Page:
The Escondida project is located 55 kilometers northwest of the city of Copiapo, Chile and 15 kilometers from the Pan American Highway. The project covers nearly 2,500 hectares of coastal plain in Region III.
Mineralization is contained within a Tertiary age sedimentary rock sequence, the upper portion of which is poorly consolidated. The sedimentary rocks are intermittently exposed along a NE-SW six-kilometer trend, most prominently to the SW, where erosion has exposed the sedimentary sequence to depths of up to 15 meters. The depth of the sedimentary rock was further tested in 2008 with two reverse circulation drill holes, placed 400 meters apart, perpendicular to the inferred mineralized strike. RC#1 was drilled to 100 meters, ending in sedimentary rock, whereas RC#2 hit rubble from the underlying batholith at 85 meters.
Two previous phases of initial exploratory trenching determined that along much of the trend, the mineralized sedimentary rocks are only a few meters depth from the surface. The top meter or so of the sediments are a richly oxidized red as seen in Figure 1 below. A perched water table protects the underlying sulfides from oxidation.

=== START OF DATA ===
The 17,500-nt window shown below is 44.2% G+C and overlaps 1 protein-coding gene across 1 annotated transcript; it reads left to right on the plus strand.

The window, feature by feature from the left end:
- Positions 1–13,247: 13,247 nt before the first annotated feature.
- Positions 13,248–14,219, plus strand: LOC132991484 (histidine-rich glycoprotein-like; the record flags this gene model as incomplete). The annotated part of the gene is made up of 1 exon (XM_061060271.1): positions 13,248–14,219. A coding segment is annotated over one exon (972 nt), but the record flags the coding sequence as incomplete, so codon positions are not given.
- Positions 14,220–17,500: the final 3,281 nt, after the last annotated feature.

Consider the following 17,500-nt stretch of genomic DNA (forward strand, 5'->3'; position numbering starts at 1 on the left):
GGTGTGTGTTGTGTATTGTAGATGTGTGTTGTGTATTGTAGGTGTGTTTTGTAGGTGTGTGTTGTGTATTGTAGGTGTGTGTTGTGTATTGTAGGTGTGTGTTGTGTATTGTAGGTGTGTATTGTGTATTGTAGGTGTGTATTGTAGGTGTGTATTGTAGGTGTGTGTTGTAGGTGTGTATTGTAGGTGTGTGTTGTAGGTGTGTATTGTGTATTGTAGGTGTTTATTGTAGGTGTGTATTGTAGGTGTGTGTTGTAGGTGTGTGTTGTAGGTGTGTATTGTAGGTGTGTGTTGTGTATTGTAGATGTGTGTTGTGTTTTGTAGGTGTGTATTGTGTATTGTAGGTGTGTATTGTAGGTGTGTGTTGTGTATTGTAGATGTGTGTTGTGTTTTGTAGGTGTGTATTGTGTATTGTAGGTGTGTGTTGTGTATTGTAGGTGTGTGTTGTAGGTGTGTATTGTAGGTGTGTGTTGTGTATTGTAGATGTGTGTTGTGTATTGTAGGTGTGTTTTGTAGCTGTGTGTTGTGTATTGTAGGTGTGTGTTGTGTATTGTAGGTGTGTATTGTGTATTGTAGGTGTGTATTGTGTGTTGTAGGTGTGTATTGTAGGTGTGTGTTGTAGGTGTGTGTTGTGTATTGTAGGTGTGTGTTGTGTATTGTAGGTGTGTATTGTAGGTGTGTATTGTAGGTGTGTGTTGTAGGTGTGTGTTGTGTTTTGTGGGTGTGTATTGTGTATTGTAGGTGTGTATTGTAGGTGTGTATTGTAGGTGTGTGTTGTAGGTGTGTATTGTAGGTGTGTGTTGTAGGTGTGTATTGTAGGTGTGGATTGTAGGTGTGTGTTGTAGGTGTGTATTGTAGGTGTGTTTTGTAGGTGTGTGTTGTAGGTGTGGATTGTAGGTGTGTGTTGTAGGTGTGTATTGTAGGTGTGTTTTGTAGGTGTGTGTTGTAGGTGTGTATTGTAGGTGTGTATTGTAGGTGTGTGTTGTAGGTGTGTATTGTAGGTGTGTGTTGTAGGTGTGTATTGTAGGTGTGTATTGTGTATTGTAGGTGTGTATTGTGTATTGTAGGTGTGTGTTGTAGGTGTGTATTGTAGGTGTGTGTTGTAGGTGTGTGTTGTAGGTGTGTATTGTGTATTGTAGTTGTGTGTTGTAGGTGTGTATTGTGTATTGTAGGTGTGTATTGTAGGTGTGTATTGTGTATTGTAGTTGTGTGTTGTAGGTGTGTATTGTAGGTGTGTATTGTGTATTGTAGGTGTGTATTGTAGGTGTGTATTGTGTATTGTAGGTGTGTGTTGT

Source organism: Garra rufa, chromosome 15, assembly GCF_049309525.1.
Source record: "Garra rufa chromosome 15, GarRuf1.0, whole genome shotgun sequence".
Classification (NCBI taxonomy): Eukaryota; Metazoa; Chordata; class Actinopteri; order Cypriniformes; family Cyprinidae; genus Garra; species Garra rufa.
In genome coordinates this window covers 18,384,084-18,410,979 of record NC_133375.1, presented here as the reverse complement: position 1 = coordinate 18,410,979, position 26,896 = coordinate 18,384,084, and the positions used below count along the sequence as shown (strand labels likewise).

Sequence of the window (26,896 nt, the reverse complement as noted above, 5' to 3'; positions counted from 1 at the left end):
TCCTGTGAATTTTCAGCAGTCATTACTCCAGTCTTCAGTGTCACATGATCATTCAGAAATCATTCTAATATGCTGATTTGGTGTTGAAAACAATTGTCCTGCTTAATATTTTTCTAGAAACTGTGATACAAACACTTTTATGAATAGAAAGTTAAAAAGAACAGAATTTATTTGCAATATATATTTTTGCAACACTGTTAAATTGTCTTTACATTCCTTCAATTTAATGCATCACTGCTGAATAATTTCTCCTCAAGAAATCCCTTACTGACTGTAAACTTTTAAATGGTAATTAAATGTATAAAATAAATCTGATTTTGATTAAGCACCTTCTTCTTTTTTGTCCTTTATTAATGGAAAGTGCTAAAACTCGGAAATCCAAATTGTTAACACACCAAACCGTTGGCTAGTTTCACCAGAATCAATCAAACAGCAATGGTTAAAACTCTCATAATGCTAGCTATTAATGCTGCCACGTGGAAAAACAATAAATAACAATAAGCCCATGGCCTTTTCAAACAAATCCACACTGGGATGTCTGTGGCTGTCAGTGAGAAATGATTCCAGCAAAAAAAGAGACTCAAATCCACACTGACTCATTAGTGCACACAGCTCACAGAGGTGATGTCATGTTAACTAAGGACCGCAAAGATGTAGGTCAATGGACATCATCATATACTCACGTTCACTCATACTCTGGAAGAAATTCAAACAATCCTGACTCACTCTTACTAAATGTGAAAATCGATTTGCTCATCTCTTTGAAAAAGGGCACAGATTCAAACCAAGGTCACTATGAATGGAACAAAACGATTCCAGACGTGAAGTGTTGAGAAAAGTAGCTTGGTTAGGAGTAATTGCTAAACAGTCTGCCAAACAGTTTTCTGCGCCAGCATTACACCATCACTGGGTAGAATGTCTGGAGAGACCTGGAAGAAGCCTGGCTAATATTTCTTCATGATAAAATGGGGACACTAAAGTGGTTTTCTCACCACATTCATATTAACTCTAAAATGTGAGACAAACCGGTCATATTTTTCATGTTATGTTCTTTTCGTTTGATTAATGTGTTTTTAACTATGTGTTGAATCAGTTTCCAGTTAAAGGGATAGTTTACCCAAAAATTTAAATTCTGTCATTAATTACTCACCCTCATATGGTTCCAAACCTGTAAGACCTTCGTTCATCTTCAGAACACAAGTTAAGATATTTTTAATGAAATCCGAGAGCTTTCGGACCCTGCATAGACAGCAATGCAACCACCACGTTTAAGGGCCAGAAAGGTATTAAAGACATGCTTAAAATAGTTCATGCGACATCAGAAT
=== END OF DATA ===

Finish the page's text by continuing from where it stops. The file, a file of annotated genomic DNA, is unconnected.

Mineralization within the sedimentary rocks consists of gold and silver associated with finely disseminated base metal sulfides. Limited sampling and processing in the on-site pilot plant indicates gold and silver can be extracted from the sedimentary rocks.
Joint Venture AgreementZoro previously entered into an earn-in agreement with Llanos de Caldera, S. A. Cerrada (“Llanos”), a privately held Chilean corporation, for participation by Llanos in the Escondida project. The agreement grants Llanos a one-year period during which to act as operator and expend US$500,000 in qualifying expenditures at the project, constituting an initial exploration program and including drilling, sampling analytical and metallurgical test work. With Zoro’s consent, Llanos subsequently assigned its rights in the earn-in agreement to the Escondida Chile Joint Venture, a partnership between Llanos and the HEI Escondida Joint Venture.
At the end of this period and upon expending the requisite amount, the Escondida Chile Joint Venture will have satisfied its earn-in requirements and acquires an undivided 70% of the Escondida project. Upon earn-in the parties have agreed to form a joint venture in accordance with the Rocky Mountain Mineral Law Foundation standard format and execute a joint operating agreement whereby the Escondida Chile Joint Venture will be the operator, and the parties shall fund their respective shares of expenses going forward.
Llanos is a privately held Chilean corporation funded by venture capitalists resident in the United States. The HEI Escondida Joint Venture is a general partnership based in Colorado consisting of multiple partners and a managing partner, HEI Resources, Inc.